Anyways, once again I digress. So in walks Mary in to my life and that’s the point when my journey to recovery really began. Mary is a trained psychotherapist and works with patients using talking therapies. I started seeing Mary in January 2017 and the change in myself has been huge. I haven’t been miraculously cured of my mental health problems, I don’t think I ever will, but Mary has helped me(and continues to help me) unpick all my baggage and work on my self esteem which was literally at 0% when I first came to her. I still have a long way to go and I imagine I’ll be in therapy for many years to come but in my experience therapy is where the real changes happen.
Now please don’t get me wrong. Mental health is unique for every individual and everyone deals with it in their own way. There’s lots of ways to tackle mental health and different things work for different people. For example, exercise is proven to be good at combating mental health issues and I know lots of people who it’s worked for. Me personally, couldn’t think of anything worse than going for a run. A good friend of mine loved CBT but for me it didn’t work.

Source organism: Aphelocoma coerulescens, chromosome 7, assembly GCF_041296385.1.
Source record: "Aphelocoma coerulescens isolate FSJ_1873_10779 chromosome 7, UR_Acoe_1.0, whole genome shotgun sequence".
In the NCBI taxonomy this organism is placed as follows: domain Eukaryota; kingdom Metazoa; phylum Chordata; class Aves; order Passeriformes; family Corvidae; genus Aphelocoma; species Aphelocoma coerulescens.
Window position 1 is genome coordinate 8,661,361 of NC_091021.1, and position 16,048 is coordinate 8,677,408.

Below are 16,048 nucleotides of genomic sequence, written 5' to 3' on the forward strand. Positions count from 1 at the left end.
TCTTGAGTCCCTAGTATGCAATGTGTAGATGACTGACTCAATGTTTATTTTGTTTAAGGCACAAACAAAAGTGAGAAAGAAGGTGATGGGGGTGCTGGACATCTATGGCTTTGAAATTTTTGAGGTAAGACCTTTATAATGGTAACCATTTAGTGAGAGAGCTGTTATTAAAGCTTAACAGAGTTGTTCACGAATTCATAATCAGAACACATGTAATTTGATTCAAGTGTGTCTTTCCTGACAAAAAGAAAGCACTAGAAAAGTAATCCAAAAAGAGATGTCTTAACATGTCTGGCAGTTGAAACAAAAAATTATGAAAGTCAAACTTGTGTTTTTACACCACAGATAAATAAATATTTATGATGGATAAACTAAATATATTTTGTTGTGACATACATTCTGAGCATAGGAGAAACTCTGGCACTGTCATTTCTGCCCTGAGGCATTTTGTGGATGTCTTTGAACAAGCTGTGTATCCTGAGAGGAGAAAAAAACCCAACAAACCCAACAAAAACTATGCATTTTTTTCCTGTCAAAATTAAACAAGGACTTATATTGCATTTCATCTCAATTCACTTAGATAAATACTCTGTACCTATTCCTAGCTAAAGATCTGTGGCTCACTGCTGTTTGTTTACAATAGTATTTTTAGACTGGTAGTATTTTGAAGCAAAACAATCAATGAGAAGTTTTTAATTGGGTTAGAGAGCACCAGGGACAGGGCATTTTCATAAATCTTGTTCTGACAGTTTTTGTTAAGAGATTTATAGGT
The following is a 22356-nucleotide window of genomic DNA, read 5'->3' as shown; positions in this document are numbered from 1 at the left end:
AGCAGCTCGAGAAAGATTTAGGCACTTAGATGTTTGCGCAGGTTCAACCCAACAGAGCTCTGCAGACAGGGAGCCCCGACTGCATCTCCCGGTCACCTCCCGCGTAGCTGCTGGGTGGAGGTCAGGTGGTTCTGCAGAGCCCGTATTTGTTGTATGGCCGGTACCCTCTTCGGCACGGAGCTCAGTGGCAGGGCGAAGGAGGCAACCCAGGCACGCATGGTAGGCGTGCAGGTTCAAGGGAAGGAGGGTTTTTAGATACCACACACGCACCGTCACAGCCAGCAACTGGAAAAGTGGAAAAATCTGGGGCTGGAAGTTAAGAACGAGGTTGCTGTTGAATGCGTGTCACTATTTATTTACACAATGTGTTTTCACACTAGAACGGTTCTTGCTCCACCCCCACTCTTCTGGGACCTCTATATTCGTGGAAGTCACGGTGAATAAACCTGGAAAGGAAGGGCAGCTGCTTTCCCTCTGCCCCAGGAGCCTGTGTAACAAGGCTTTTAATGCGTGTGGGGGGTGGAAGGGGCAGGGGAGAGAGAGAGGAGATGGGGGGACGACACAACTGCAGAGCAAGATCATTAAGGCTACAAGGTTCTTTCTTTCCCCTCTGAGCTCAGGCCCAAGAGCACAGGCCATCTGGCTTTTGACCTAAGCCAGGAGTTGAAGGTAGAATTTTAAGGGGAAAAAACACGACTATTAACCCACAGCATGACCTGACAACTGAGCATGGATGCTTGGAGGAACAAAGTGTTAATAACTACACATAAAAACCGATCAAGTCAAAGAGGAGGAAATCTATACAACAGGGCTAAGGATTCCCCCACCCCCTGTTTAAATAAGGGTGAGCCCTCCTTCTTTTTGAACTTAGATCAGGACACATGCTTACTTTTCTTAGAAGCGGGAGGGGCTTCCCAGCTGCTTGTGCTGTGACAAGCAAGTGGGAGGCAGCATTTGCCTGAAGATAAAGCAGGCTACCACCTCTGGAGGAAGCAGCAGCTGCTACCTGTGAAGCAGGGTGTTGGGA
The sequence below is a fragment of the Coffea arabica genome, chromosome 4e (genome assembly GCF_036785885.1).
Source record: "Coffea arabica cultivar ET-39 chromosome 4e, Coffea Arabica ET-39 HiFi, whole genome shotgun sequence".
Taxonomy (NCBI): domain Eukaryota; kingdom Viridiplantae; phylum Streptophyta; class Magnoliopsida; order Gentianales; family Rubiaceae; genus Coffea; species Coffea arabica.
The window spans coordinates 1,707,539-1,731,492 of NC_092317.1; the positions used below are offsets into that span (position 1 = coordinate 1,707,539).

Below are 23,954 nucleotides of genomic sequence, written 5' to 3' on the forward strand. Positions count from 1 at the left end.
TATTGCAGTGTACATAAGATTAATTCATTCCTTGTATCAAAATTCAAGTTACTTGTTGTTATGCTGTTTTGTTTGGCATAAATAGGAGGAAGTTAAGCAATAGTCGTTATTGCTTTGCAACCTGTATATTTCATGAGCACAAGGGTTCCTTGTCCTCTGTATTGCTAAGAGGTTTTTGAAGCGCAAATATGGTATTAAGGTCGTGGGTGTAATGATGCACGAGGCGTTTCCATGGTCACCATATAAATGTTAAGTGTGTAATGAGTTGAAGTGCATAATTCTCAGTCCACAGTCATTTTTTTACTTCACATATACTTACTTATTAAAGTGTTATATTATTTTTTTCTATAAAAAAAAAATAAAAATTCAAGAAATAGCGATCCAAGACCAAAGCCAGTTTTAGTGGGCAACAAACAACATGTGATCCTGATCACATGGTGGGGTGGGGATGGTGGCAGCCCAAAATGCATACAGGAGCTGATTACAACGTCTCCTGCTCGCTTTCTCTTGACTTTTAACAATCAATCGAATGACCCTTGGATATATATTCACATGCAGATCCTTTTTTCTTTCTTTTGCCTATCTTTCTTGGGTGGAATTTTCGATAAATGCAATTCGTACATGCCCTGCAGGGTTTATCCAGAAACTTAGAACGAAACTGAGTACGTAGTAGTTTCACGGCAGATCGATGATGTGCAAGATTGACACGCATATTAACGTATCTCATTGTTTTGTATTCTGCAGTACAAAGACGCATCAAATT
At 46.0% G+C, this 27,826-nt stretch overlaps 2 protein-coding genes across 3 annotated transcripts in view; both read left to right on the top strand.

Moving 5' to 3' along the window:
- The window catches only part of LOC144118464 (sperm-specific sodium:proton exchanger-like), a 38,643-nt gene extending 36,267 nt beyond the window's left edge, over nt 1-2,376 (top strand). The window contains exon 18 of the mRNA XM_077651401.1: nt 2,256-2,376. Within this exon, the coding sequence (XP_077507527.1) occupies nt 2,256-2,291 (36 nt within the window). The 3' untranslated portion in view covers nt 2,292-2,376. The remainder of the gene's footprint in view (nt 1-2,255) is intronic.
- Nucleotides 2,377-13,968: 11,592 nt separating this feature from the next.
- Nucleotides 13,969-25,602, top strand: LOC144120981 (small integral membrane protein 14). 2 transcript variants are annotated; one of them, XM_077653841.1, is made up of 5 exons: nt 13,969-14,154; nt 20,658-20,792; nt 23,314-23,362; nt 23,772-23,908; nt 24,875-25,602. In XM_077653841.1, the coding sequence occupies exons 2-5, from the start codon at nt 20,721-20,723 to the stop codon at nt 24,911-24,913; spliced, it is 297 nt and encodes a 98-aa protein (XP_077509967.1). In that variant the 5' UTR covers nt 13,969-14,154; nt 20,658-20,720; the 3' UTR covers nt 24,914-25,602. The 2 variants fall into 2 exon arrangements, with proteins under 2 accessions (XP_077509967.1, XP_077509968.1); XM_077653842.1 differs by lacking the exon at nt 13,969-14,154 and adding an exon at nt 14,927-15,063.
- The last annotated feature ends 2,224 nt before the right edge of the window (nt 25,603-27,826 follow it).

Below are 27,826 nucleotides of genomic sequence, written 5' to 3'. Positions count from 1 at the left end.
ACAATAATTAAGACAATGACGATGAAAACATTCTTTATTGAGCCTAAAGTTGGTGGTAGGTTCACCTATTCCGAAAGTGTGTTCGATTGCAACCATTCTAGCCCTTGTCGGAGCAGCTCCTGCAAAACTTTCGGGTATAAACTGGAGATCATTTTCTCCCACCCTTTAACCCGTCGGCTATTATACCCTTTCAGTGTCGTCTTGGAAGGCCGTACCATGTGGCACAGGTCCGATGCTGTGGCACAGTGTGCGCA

In my blogs about mental health I want to make a disclaimer that I am fully aware that what I say isn’t the gospel truth. Mental health is very subjective and there aren’t many black and white answers when it comes to mental health. I am just writing about my experiences in the hope that someone somewhere reads this and thinks ‘I’m so glad I’m not alone in this’. Mental health can feel very lonely and scary and despite all the leaps society is taking in tackling the stigma of mental health it is still very much prevalent within our society which can make it hard for people to talk about.
I’m here to talk about it in a very open and real way. I’m not one for holding back or sugar coating the truth so you really will get the nitty gritty of the major lows and also major highs of my life living with chronic anxiety and depression. Please keep coming back to my blog if you like what you read.